American employers expect C.V’s and we highly recommend to have the updated CV.
Tips For the independent participant, the C.V. may be your initial introduction to a prospective employer. It is very important to make your C.V. look good from the start.
When you write your C.V. make sure that you tailor it to the particular position and employer to which you are applying. DO NOT use a generic C.V. and forward it to every employer as the C.V. will look unprofessional and the employer will not take it seriously. For each new position to which you apply, you should create a C.V. written specifically for that position.
After you research a particular position, your C.V. should highlight the particular skills and experiences relevant to that employer/position. Anything which is not relevant can be discarded from that particular C.V.. There are a number of points that you should keep in mind when writing your C.V..
Sell yourself - highlight the skills and experiences relevant to a specific position. Use action words - these words will make your descriptions more powerful. Use reverse chronological order - your most recent work experience should appear first. Check grammar and spelling - some employers will discard a C.V. immediately upon finding a spelling mistake. If English is your second language, and you are not sure whether you have used proper grammar, have a friend or teacher who is more comfortable with the language check your work.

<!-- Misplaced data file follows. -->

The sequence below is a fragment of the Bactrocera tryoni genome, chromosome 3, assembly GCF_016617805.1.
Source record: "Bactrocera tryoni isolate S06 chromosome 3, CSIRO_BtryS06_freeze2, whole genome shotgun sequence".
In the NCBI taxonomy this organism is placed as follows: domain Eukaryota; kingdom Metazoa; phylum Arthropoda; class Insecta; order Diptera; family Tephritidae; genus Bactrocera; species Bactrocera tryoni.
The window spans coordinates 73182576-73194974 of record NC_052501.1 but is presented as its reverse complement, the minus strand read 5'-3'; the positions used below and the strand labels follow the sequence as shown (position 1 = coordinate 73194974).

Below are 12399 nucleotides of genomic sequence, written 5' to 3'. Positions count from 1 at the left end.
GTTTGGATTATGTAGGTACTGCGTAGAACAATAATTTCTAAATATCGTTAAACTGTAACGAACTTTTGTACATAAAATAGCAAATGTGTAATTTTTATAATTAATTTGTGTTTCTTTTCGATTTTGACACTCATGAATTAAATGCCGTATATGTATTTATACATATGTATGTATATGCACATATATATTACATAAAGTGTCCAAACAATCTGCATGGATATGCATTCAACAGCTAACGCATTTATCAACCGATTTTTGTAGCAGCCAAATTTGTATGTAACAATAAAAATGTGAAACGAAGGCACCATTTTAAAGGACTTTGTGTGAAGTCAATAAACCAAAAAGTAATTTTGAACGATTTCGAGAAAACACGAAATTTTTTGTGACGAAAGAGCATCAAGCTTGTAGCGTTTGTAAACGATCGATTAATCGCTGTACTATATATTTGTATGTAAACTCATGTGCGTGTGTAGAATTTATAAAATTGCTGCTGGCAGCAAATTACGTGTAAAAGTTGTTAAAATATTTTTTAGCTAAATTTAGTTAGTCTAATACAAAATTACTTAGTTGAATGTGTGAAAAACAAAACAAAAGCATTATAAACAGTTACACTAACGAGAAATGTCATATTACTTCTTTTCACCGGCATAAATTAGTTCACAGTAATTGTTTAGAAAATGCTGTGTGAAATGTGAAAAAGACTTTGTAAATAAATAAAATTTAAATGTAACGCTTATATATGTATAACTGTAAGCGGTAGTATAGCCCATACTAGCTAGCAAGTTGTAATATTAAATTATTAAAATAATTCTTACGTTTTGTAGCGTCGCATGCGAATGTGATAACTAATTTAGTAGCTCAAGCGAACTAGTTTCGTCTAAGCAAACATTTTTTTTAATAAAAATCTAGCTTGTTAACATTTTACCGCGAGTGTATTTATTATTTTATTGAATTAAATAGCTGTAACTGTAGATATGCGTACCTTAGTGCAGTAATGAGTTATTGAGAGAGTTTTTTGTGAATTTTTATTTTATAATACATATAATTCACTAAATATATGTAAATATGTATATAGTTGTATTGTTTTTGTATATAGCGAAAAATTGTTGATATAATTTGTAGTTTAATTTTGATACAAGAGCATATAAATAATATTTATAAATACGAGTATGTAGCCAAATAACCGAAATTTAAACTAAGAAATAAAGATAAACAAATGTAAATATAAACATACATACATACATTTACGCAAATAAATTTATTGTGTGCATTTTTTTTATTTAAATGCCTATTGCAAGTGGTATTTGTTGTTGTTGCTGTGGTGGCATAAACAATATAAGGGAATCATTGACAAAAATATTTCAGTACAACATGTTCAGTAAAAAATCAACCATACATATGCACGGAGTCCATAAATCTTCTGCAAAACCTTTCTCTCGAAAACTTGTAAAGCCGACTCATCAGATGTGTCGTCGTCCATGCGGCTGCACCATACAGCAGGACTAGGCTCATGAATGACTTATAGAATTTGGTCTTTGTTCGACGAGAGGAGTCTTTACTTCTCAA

Nothing is more likely to secure your job than a professional and friendly telephone conversation with your prospective employer. A phone call may also be a necessity, as some employers provide only a phone and fax number on the Internet. Faxing your application and C.V. may be risky because employers receive hundreds of C.V.s by fax and may be reluctant to respond to prospective employees from foreign countries. The best way to contact an employer is to call the Human Resource Manager (the person who is in charge of hiring decisions) of the company to which you are applying. This may be an expensive method for obtaining a job, so we recommend that you only use this once you know that you are interested in the company and jobs are available. "Cold calling" (calling for the first time without connections to the company), is difficult and may result in numerous calls before you find someone interested in hiring you. Call those companies you know are looking for seasonal employees.
Also, when calling, please remember the time difference! Most phone numbers will go to offices, but occasionally you may call someone's home, and there is no better way to ensure you're NOT getting a job than disturbing a person and his/her family at 3 am!